Pets and Protein

Protein is an essential nutrient for building and maintaining muscles, ligaments, claws and fur.

Created: 5/14/2018 Updated: 8/25/2021 - Shelley Audis-Riddell

diet, Diet & Nutrition, dogs, puppy, senior

Why do dogs need protein?

Protein is an energy giving nutrient found in different quantities in plants and animals. It varies in quality depending on the source it comes from.

Protein is an essential nutrient for building and maintaining muscles, ligaments, claws and fur. It is also involved in enzyme formation and hormone system function.

Protein is made-up of amino acids arranged in chains. There are 23 amino acids, and 10 of these acids are classed as essential for dogs. Amino acids are broken down quickly and can leave dogs susceptible to developing a deficiency if they do not get enough. Non-essential amino acids are still very important, but dogs can synthesise these for themselves.

Do dogs need different levels of protein at any point in their lives?

The amount of protein required by a dog throughout its life is dependent on age, lifestyle, life cycle and reproductive status. For this reason, dog foods are specially formulated to respond to their needs. Identifying your dog’s life stage and lifestyle is an important first step to choosing the right diet.


Puppies need specific puppy food. If their expected adult weight is under 25kg we offer Healthy Growth Puppy food. If their expected adult weight is over 25kg we recommend Puppy Large Breed food. Commercially prepared diets contain extremely digestible protein content from specially selected protein sources to ensure the correct nutrition is available at this vital stage of life.


Junior dogs need a specially formulated food. OSCAR Junior Complete Chicken & Rice is designed with slightly lower protein content than a puppy diet. As puppies grow and develop their requirement for protein reduces.

Tri coloured Border Collie sitting on the grass

Breeding bitches

From the 3rd trimester through to lactation, pregnant bitches require a higher protein and richer nutrient content in order to maintain their milk production and to support themselves and their puppies. These requirements can be met with a Puppy Complete diet or one that is specially formulated for nursing bitches.


Adult dogs have lower protein requirements when compared to puppies and juniors. Diets for the average adult dog usually hold a protein content of at least 18% dry matter. OSCAR Adult Complete diets range from 19.5% to 27.5% protein.


Seniors also have specific requirements for protein - to ensure muscle mass remains supported and to minimise strain upon the renal system. This can be achieved by feeding a better-quality protein at a lower percentage as opposed to increasing the total amount of protein in the diet. OSCAR Adult Care Complete (Senior) diets hold a protein content of 20% to 21%.

Working dogs - In work

Very active dogs, and those in work, have a higher requirement for protein. Specially formulated “Working Dog” and “Sporting Dog” diets contain a specially concentrated amount of protein to support this and include additional fat (a vitally important energy source) and carbohydrate (a source of storable energy) to ensure the calorie and protein intake is optimised. The benefit of having a concentrated diet is the key to ensuring these athletic animals get everything they need out of their diet without overloading their digestive systems. Creating an efficient process of digesting their food reduces the chance of fatigue and impaired performance. OSCAR Working Dog Chicken & Salmon is designed for such dogs and holds a 29% protein content.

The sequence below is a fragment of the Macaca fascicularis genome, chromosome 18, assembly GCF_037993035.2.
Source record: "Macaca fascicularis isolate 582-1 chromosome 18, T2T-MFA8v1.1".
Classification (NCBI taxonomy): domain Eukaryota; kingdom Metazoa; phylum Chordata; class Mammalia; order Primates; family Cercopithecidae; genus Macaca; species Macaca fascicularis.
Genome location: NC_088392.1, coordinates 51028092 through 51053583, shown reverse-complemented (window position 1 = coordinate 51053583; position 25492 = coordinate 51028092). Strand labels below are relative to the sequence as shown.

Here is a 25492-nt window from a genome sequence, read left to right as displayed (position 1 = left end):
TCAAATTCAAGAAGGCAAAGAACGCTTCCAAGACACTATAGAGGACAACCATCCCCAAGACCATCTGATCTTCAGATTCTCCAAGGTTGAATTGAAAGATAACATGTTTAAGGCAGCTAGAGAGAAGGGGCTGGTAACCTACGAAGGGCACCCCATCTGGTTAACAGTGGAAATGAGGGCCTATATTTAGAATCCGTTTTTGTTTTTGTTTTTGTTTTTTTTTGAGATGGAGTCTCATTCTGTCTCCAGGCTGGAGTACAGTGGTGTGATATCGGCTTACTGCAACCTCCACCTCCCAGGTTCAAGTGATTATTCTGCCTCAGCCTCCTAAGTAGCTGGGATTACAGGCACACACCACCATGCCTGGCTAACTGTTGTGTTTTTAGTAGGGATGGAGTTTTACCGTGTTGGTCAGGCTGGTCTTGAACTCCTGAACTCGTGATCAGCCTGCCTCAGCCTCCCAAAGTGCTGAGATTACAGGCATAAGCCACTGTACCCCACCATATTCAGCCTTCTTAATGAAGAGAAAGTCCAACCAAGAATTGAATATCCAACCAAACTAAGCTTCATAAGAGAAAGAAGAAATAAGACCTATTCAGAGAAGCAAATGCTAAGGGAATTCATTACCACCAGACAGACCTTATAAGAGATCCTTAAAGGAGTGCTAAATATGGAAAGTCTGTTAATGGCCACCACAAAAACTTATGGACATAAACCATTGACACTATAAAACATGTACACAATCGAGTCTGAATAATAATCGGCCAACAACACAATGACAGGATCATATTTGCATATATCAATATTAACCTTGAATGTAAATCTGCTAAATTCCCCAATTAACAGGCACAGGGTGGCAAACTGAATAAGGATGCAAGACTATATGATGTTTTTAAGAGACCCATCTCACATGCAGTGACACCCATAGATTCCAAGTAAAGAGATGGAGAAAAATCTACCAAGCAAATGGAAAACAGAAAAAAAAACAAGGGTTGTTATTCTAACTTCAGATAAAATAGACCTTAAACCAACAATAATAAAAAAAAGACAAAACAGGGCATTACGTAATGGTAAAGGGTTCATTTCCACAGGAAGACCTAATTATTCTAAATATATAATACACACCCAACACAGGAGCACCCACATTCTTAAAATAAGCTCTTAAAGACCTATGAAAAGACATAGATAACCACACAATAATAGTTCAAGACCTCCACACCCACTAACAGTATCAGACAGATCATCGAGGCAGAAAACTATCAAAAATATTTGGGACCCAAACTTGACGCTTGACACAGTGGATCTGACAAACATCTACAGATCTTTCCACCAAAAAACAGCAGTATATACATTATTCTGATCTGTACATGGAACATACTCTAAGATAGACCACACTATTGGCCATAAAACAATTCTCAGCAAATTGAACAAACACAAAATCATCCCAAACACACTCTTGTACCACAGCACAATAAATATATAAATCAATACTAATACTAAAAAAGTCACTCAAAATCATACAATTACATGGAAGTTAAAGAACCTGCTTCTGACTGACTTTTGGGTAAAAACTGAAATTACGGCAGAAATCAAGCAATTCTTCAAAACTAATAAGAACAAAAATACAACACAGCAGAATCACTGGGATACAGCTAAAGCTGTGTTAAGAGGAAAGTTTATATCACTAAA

Border Collier rounding up the sheep.

Working dogs - resting

When a Sporting or Working dog is not in their regular work pattern or their working season has come to an end, they will no longer have the same requirements they had whilst being so active. During this time, a standard Adult Maintenance food or a specially formulated Resting Working Dog food is ideal. OSCAR Working Dog Maintenance diet holds a content of 17% protein.

Is there a link between behaviour and protein?

First and foremost, if you are concerned about your dog's behaviour and notice changes in their mood or signs of aggression, you should always seek advice from your Vet before changing anything yourself. A behavioural change can happen for many reasons and your furry family member may have been showing small signs that you just didn't notice. We advise you to speak to your Vet for advice and consultation to rule out any medical reasons for their change in behaviour. There is little conclusive evidence that shows feeding a high protein diet causes hyperactivity or aggressive behavioural changes.


Choosing the correct food for life stage and activity level is vital to ensure a healthy happy hound! A healthy adult dog in an average exercise routine fed on a quality, well-balanced and complete adult dog food should not cause problems or issues. It is only when a dog is fed a diet designed for another life stage or lifestyle that issues can arise. One of the main problems arising from feeding this way is obesity. For example, feeding a working dog food to a dog that is not working or highly active introduces too much protein and too many calories into their diet. Feeding too much food results in weight gain, loose toilet and secondary health concerns such as joint issues, heart concerns and diabetes - there is plenty of evidence to show this.

Do you need further advice?

If you need any further advice, please contact the OSCAR Helpline Team on our freephone number 0800 195 8000 or email